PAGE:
The relevant facts are not in dispute. In 1997, Theodore F. Hagerman funded the Theodore F. Hagerman 1997 Revocable Trust (1997 Trust). On January 31, 1999, Theodore died testate. He was survived by his spouse, Dorothy Hagerman. On January 31, 2000, the Estate filed its Indiana inheritance tax return. A written Schedule of Beneficiaries was attached to the Return. On the Schedule, listed to the right of Dorothy’s name is, among other things, “Theodore F. Hagerman 1997 Rev. Trust [Sched. E, Item 6] QTIP Election” with a value listed of $602,398.00. (App. at 76.)
    On March 6, 2000, the probate court entered an order determining the inheritance tax due, which allowed the QTIP exemption for the Trust remainder and certain deductions for expenses incurred in administering the property subject to inheritance tax. After an audit of the inheritance tax return, the Department filed a Petition for Rehearing, Reappraisement and Redetermination of Inheritance and Transfer Tax in the probate court stating that additional inheritance tax of $24,940.13 was due because the Estate did not make a valid QTIP election and improperly deducted certain expenses on the inheritance tax return. Following a hearing, the probate court issued an order redetermining the inheritance tax due, disallowing the QTIP exemption, and allowing the deductions at issue.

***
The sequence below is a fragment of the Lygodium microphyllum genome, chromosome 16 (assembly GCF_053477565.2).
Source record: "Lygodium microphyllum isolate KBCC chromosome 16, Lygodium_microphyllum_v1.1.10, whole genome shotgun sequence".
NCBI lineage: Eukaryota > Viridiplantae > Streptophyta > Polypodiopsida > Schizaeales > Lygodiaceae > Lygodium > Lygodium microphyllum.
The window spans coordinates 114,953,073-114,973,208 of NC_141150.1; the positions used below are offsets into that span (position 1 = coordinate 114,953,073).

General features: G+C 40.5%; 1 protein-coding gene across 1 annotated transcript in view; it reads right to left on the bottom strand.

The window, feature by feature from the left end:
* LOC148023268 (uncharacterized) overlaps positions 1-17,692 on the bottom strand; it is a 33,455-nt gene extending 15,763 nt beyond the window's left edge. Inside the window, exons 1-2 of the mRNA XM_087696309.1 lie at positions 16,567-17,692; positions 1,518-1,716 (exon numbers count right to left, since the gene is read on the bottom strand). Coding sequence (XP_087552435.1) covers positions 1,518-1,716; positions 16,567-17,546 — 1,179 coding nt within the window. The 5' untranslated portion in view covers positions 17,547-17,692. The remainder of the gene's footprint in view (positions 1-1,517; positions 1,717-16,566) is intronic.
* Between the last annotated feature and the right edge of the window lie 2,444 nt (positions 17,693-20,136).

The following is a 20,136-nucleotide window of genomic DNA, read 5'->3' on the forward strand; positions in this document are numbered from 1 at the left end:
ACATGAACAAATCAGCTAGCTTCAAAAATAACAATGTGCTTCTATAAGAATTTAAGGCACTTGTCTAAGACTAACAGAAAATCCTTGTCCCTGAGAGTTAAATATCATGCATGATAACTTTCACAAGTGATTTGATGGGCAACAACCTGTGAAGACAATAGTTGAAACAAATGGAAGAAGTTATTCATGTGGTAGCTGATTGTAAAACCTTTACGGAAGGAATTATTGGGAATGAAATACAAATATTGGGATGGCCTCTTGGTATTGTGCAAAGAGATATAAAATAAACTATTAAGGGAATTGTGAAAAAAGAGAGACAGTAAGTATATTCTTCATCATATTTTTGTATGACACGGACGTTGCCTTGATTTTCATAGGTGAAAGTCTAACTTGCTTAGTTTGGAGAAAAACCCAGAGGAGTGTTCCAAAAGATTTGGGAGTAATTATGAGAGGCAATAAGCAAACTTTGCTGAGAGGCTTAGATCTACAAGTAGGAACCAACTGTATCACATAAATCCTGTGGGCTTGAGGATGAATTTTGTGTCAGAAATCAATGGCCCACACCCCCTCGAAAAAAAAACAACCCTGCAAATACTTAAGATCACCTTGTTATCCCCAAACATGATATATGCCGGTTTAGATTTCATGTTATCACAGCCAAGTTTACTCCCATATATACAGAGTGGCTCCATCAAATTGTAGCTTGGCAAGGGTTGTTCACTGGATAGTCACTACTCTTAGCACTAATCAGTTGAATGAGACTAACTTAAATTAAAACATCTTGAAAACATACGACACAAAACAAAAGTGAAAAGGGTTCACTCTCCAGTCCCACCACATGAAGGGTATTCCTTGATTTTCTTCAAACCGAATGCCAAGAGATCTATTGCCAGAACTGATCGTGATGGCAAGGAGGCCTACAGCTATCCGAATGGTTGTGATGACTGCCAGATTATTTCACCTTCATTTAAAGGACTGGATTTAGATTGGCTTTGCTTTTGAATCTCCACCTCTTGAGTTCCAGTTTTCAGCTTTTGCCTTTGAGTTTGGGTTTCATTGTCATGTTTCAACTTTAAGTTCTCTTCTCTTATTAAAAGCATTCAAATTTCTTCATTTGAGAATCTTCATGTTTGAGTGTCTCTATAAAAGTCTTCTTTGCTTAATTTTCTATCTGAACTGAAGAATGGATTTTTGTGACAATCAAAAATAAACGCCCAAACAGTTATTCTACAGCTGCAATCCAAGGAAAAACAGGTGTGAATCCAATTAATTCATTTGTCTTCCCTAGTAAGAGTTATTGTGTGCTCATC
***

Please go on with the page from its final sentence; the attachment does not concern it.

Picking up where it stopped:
On April 20, 2001, the Estate filed its notice of appeal. Oral argument was held on November 26, 2001. Additional facts will be supplied as necessary.
ANALYSIS AND OPINION
Standard of Review

    This Court has jurisdiction to review an appeal from a probate court’s redetermination of the amount of Indiana inheritance tax due. Ind. Code § 6-4.1-7-7. In this type of case, the Court acts as a true appellate tribunal. Department of State Revenue, Inheritance Tax Div. v. Estate of Phelps, 697 N.E.2d 506, 509 (Ind. Tax Ct. 1998); Indiana Dep’t of State Revenue, Inheritance Tax Div. v. Estate of Riggs, 735 N.E.2d 340, 342 (Ind. Tax Ct. 2000). Consequently, this Court will affirm the probate court’s judgment upon “any legal theory supported by evidence introduced at trial.” Estate of Hibbs v. Indiana Dep’t of State Revenue, Inheritance Tax Div., 636 N.E.2d 204, 206 (Ind. Tax Ct. 1994) (citations and internal quotations omitted). This Court will reverse the probate court’s judgment if there is no substantial evidence of probative value to support the judgment or if the judgment is contrary to law. Id. The Court will not reweigh the evidence, nor will it assess the credibility of the witnesses. Id.
Discussion
I.    QTIP Election